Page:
"It forces the government to study the problem ? so that we, as a country, can come to grips with it and deal with it as a country," said O'Brien.
In the meantime, many emergency room physicians are trying to stem the problem.
"Anecdotally, there's no question that it's getting worse," said Dr. Sandra Schneider, secretary treasurer for ACEP and professor of emergency medicine at the University of Rochester in New York.
Schneider said out of 1,500 emergency physicians recently surveyed by ACEP, 200 personally knew of a person who had died because of the practice of "boarding."
Boarding means keeping patients in an emergency room bed when they should be in a regular hospital bed. Schneider said the practice eventually creates a backup in the emergency room.
Crowded Emergency Rooms
"If you sort of think of an emergency room as a restaurant where you're waiting to eat, and people sit down at breakfast time and they never leave? Then the line goes out the door," said Schneider. "The inpatients get put into the beds and they never leave."
Schneider said the emergency room is just the start of the clogged "assembly line" of patients in an entirely crowded hospital. But she thinks three solutions may at least help.
First, Schneider said make patients wait on the hospital floors where they need to be admitted rather than in the emergency room, thus spreading the workload among nurses in the whole hospital. Second, speed up the paperwork during hospital discharge to open up beds sooner.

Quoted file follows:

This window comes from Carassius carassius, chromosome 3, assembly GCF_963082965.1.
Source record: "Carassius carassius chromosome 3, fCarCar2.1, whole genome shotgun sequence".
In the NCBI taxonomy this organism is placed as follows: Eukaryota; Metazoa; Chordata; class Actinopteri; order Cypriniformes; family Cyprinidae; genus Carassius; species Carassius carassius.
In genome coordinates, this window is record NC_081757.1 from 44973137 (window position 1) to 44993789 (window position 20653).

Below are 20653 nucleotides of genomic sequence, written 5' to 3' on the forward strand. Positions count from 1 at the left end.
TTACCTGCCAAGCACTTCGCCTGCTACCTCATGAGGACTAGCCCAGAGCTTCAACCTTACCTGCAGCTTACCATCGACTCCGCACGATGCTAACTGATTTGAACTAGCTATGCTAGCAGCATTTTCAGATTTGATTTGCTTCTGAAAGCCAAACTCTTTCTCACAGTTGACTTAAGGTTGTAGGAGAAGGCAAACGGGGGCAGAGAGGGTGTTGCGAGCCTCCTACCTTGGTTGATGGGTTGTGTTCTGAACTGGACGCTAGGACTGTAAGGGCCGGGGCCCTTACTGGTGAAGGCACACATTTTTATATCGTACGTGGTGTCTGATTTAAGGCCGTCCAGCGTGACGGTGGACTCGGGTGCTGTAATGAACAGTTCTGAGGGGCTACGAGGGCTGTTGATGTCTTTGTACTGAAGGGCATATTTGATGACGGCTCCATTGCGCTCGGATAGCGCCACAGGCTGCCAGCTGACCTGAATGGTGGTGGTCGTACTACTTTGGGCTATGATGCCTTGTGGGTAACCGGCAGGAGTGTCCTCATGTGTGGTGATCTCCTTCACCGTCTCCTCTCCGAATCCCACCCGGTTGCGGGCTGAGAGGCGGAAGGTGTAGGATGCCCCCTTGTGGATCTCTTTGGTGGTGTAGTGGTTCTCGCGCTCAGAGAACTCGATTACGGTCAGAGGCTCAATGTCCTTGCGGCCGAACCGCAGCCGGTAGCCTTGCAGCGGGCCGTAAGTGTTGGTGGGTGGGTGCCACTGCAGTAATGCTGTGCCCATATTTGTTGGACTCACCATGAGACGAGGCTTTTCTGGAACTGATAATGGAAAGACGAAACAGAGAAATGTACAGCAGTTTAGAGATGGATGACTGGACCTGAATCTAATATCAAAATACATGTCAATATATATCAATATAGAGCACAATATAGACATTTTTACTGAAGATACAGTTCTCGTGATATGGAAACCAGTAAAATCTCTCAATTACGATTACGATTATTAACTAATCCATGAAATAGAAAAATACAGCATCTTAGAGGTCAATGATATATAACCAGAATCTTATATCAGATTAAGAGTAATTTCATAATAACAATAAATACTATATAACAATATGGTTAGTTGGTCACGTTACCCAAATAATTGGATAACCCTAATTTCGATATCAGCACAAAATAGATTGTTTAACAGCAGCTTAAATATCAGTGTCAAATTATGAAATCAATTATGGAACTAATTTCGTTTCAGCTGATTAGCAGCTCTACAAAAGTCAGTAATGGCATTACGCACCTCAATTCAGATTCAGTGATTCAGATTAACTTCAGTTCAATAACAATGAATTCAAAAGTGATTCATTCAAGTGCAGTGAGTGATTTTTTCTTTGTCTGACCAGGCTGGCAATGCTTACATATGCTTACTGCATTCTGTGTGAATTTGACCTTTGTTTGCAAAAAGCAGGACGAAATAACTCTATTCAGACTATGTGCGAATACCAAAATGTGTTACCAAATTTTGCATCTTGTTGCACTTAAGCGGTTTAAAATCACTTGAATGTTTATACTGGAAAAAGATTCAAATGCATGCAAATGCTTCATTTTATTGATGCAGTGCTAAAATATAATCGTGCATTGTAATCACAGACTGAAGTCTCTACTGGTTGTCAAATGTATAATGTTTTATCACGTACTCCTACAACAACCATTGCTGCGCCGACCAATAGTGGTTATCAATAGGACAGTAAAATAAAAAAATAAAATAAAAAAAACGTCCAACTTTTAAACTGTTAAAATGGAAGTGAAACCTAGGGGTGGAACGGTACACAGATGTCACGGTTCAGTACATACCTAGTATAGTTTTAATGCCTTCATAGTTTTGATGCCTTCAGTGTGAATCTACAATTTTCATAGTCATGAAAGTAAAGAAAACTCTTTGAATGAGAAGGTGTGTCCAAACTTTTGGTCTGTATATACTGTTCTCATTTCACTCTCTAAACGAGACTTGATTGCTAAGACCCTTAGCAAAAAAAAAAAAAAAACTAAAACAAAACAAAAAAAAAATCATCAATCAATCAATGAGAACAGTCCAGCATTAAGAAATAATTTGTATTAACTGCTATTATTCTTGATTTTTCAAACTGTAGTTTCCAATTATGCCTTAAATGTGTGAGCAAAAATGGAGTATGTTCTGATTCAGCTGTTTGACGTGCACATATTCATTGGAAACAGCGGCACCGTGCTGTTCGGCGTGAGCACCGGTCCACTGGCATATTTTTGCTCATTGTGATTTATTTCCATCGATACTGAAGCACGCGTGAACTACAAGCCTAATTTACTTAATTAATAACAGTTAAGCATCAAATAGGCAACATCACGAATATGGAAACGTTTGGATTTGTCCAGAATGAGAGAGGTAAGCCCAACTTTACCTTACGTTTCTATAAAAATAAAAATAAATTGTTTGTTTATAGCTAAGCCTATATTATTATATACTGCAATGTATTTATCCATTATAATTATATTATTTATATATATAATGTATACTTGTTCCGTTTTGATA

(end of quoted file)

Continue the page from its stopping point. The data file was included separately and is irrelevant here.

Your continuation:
"Many hospitals have such complex procedures that patients don't leave at noon, they're leaving at 5 or 6 o'clock at night," said Schneider.
Finally, Schneider said surgeons and follow-up care providers such as physical or occupational therapists should spread out their work, instead of crunching it in Mondays through Fridays.
Yet, these well-known ideas are easier said than done. Schneider said she knows some of the doctors where Herrera died, and knows them to be dedicated workers.
"I just wanted to say all of us in the emergency medicine community are very concerned and upset and our sympathies go out to the family of Mr. Herrera."
Dr. Corey Slovis, chairman of the Department of Emergency Medicine at Vanderbilt University Medical Center in Nashville, Tenn., said he has only found one way to help emergency room waits: assign a doctor to treat patients in the waiting room before they're technically admitted to the emergency room.
Slovis said the doctor visits people, runs lab tests and checks symptoms like sore throats, abdominal pain or weakness. Should any of this raise concerns, the patient would be sent straight ahead to an emergency room bed.
"Not only have we avoided seeing sick patients still in the waiting room," said Slovis. "We've even begun to be able to [treat and] discharge patients without even admitting them to the emergency room."
"We believe at the present time in this health crisis -- and I know we've got a financial crisis, and an Iraq War crisis -- but in this health crisis, I don't see a simpler, easier or better way to avoid having a mishap in the waiting room," said Slovis.